Suburban New Jersey, Summertime, 1970’s
Summers at the local swim club were as inevitable as school starting back up in the fall. For the kids, it meant day camp. Oh, how I hated day camp. It began each day at 1:00 with a little ceremony known as “line up.” While we all lined up around the basketball courts with our respective groups, camp director Al would give the days announcements and then send us off to our activities with a scratchy old recording of a jaunty song in some other language (Italian?) playing over the loudspeakers. To this day, I cannot rid my mind of that song.
Camp activities included endless games of jump rope, Steal the Bacon and Duck Duck Goose. There were special activities like Music, where we sat on the hot blacktop singing the official camp song while the music guy sweated profusely and played the piano. Naturally, there was Arts and Crafts, located in the crafts shack (that’s what they called it and that’s what it was) and I seem to recall a great deal of macrame, but then again, it was the 70’s.
The highlights of the day were free swim and ice cream break. Free swim was 20 frenzied minutes of relief from the blazing sun with dozens of other campers. The only downside was that girls were required to contain their hair in bathing caps. These were not the sleek bathing caps that competitive swimmers wear today, these were helmet shaped abominations with rubber flowers attached to them and chin straps that were always too tight. If you had long hair, getting it all into the bathing cap was quite a challenge.
The joy of ice cream break needs no explanation, though you had to eat fast because your orange popsicle, fudgsicle or ice cream sandwich would already be half melted when you got it.
While the kids were in camp, the moms hung out in clusters around the various rows of cabanas. For those who may be unfamiliar with the concept of a cabana, they were pretty much like dimly lit horse stalls, with a concrete floor, a single overhead light bulb, and a wooden stall door. Each section of cabanas had its own name and became its own swim club neighborhood, and each family had its own cabana for changing clothes and storing stuff.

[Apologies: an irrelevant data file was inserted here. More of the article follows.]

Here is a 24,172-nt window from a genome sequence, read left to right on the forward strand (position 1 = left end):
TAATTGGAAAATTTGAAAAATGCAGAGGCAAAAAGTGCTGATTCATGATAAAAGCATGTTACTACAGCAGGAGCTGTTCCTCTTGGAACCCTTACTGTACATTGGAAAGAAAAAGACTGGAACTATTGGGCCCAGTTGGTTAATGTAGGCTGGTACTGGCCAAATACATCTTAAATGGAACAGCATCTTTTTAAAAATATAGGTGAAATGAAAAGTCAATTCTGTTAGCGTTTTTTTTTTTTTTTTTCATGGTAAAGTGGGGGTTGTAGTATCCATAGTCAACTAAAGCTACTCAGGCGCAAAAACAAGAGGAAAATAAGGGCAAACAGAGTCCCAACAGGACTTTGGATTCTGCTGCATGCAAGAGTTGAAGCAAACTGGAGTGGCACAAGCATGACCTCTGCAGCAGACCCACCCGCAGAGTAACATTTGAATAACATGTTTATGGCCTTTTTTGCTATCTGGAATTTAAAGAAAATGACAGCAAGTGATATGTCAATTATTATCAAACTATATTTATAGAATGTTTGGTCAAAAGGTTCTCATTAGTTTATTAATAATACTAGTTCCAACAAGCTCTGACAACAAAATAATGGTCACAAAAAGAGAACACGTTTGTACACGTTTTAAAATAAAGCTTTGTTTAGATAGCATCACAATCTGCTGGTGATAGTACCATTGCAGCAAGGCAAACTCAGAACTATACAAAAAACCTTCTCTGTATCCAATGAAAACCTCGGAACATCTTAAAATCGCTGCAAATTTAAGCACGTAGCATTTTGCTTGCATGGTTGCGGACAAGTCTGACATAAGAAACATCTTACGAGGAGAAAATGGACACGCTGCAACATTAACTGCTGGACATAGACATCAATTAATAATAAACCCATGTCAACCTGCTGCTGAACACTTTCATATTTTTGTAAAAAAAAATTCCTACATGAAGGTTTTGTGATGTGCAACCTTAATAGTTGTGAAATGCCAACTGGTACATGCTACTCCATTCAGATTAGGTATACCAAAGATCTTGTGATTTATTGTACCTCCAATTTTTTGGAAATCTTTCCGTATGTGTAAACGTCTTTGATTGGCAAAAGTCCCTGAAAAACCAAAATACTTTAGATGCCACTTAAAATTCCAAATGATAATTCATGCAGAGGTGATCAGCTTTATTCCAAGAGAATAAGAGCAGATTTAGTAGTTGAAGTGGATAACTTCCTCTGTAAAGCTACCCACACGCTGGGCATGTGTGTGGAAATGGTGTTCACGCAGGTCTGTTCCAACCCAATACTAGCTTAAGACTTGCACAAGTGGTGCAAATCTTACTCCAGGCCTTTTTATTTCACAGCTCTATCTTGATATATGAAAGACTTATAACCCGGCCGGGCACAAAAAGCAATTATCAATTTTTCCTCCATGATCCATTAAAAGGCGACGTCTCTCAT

For years, our cabana was Tarleton #12 and all the Tarleton moms hung out together, playing mah jong and drinking iced coffee. The mom dress code was a girdle-like one piece bathing suit with stiff pointy bra cups, accessorized with oversized sunglasses. On extraordinarily hot days, a stray mom or two would venture into the pool for a quick dip, however, moms were never observed actually swimming. They got wet only up to mid-chest, perhaps to avoid crushing their teased Aqua-Netted hair in the obligatory bathing cap or perhaps because the pointy bathing suit bra cups acted as powerful buoys, preventing the moms from completely submerging under the water.
Finally, 5:00 would come and camp would be over for the day. We’d trudge across the hot parking lot toward the car and if you forgot to lay a towel across the scalding vinyl seat, you’d end up with scorch marks on the back of your thighs, a nice complement to the heat rash I used to get under my arms. Not pretty.
Is it any wonder I always looked forward to the start of the new school year?